June 2, 2019 Category: L.A. Surf Life
What happens when the New York art scene meets the LA surf scene? The LA premiere of How to Learn How to Surf.
On a cool Spring evening between Miracle Mile and Koreatown, the premiere of the short film landed in LA at the El Rey Theater.
The film features prominent New York artist Tom Sachs and the “Ten Bullets Surf Team”, a group of new surfers and their pro coaches who, thanks to Hurley, got an all-expenses-paid surf odyssey of a lifetime to Indonesia, for the purposes of teaching the surfers how to surf, and creating the film. The question is, if you took artists out of the urban jungle and gave them the Kelly Slater treatment, would they surf like The GOAT?
The event itself packed up nicely as Mr. Sachs, the producers and a cross-section of LA’s arts and surf communities convened to enjoy the 30-minute excursion along the coast of Indonesia. Even Bob Hurley himself was in attendance for the event. And the El Rey is always a delight, with the interior as retro-70’s as the exterior, equal parts playhouse and concert hall.
The film started late, to give the audience time to find their seats. Once the lights finally came down, it was off to Indonesia to uncover the pleasures of the surfing experience.
The film featured Tom and his wife Sarah, along with several other very new surfers, a team of instructors including Rizal, a former pro surfer, and his son, Silat, at 8-year-old already destined to follow in his father’s footsteps. The team was not short on help. They stayed in a mansion in Bali, got pro-level instructors, vehicles, boats to tow them to exclusive breaks, board caddies, equipment, food, and the best waves in the world to play on.
“And yet…we STINK!” says the narrator.
But that’s Okay, because this film is not about being great at surfing, or even learning how to surf. It’s about understanding how different it is from every other sport. Surfing, at its essence, is about facing your own inner demons and calming them, in an ever-shifting, sometimes terrifying environment. All of the doubt, frustration, envy, and apathy must wilt in the face of giant waves whose aim is to crush you under their heel. And when you face and conquer yourself, punch through the storm and reach the eye, the line-up you reach that nirvana-like state. All of your trials and tribulations are behind you, and it’s just open water, until you charge back into the fire. That’s when surfing begins.
Likewise, the surfers on this journey find 10 “bullets” or nuggets of wisdom for new surfers during their own personal quest for fun or stoke or cool photos to share on Instagram.
Waves are considered sacred space for all surfers and we are very territorial about them. Surfers don’t like other surfers interfering with that.
While surfing is a solitary activity we share the waves with others. There is a code to doing so respectfully. Respect it.
Rizal teaches the team from the position of joy. You can tell that he also teaches his son the same way.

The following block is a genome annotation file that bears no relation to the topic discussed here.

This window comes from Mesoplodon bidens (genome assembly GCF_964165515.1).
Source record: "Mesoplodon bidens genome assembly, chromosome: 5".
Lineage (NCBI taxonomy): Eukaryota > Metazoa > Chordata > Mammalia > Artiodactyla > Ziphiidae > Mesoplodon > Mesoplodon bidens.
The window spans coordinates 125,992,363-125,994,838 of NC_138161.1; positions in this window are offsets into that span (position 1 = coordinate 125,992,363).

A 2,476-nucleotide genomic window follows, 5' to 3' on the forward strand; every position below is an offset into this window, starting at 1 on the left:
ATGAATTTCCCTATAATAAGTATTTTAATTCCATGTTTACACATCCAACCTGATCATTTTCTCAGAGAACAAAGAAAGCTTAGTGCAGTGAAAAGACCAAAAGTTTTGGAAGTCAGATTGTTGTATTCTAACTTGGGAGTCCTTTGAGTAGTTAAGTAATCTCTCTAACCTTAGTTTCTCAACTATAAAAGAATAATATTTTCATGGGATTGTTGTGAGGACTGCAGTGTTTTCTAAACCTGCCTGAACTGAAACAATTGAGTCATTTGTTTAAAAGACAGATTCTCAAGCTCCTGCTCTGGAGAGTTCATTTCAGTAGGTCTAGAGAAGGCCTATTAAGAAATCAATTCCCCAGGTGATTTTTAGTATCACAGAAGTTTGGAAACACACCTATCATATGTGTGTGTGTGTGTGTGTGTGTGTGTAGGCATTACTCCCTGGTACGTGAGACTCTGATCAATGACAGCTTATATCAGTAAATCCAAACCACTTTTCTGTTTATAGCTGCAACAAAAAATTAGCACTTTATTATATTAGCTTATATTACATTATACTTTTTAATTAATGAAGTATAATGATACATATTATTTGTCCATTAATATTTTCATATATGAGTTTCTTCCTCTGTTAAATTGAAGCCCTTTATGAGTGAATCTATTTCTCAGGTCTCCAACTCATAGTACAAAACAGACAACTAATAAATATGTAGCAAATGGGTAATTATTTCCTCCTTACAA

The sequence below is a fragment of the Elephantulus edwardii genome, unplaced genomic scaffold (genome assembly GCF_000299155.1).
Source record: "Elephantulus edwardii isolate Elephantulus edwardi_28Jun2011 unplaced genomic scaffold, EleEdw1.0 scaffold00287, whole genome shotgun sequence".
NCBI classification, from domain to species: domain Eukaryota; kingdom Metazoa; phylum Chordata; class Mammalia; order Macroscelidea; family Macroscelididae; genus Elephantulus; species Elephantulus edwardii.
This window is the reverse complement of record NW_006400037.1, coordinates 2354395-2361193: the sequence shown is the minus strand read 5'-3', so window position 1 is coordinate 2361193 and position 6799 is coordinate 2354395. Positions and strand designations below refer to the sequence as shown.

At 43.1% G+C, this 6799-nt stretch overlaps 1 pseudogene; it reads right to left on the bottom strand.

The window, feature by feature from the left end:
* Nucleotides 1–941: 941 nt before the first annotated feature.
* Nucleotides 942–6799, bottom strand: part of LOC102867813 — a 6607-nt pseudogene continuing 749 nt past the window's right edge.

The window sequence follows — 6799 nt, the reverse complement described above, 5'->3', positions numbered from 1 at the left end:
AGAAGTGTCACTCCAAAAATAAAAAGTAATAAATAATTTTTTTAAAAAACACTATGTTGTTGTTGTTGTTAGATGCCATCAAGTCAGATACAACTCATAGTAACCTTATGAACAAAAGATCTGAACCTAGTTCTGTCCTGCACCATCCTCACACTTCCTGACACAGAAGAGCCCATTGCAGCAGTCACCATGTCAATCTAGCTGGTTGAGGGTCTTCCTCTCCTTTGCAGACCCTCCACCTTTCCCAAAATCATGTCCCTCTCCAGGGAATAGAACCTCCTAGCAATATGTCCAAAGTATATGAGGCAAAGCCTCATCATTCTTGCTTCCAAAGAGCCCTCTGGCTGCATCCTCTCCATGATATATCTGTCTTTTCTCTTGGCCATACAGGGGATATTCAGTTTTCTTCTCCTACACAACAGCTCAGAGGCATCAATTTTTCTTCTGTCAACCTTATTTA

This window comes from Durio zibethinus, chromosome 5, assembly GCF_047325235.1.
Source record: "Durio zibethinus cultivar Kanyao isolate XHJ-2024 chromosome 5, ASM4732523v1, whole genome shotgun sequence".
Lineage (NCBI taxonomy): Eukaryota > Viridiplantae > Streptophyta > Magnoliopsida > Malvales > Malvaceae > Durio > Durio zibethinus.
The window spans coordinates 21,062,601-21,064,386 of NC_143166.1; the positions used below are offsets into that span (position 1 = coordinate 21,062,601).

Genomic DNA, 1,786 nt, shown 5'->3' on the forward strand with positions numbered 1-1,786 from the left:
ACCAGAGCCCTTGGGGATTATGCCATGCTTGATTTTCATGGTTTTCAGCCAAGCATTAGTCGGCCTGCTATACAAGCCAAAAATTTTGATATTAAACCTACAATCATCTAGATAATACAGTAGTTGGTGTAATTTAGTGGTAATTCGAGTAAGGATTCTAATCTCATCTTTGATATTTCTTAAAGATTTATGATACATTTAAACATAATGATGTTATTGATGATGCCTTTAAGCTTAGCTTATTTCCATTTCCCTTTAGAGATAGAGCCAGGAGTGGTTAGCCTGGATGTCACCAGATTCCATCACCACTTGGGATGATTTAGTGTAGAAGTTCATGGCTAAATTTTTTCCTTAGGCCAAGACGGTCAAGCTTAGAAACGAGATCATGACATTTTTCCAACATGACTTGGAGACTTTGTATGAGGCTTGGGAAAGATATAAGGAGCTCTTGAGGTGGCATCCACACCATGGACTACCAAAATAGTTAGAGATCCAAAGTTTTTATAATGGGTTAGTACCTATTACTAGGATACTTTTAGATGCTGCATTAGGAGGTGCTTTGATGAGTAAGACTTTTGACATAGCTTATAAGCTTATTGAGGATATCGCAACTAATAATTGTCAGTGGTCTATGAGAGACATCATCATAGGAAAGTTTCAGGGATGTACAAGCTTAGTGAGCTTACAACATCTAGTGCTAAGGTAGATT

The surfers learn to avoid comparing themselves to others.
If you can get away from the crowds and find an isolated break, especially as a newbie trying to respect Bullet #1, it will accelerate your learning.
The ocean can be deadly, even along the beaches. A healthy amount of fear is as much of a necessity to a surfer as the ability to swim. It’s normal to get spooked. But facing your fears is the only way to overcome them.
When Hurley is footing the bill, you’d better learn.
Learn to enjoy the failures as well as the successes. There will be many.
“You gotta get hurt to get tough.”
Learning takes time and thousands of hours of practice.
I found a lot of truisms in this. I recall the struggles of going through “beginners’ hell”. As someone who learned to surf just over 10 years ago, most of these lessons were gleaned the hard way. I got my bumps and bruises and several bellies full of water in the frequently crowded waves of El Porto and Venice, so my experience with the film was one that included understanding, and often a bit of laughter at my own younger self reflected on the big screen.
Through their experience, in one of the most beautiful places in the world, each young surfer hoped to achieve some small goal: Look good in pictures. Surf on the longest wave. Learn to enjoy it. It was truly a pleasure to see them achieve what they set out to do, in some small way.
I enjoyed the film immensely, although at a short runtime of 30 minutes, I found myself wanting more. I wanted to know how the team got assembled. What were they doing before their journey? How did they know each other (other than Tom and Sarah, we really don’t know the others very well)? And were their relationships at all changed by the experience?
Most of all I found myself longing to surf such beautiful beasts that the cast had the pleasure to experience. At one point late in the film, Tom rode one wave for no less than 30 seconds.
Did they find their inner Kelly Slater? Not quite. But they had an experience most surfers could only dream of and they found the love of surfing. Mostly. I’m not sure Tom is quite there yet.
So Bob, if you’re reading this, the next time you sponsor a Bali surf team, I want in.
Check out the trailer: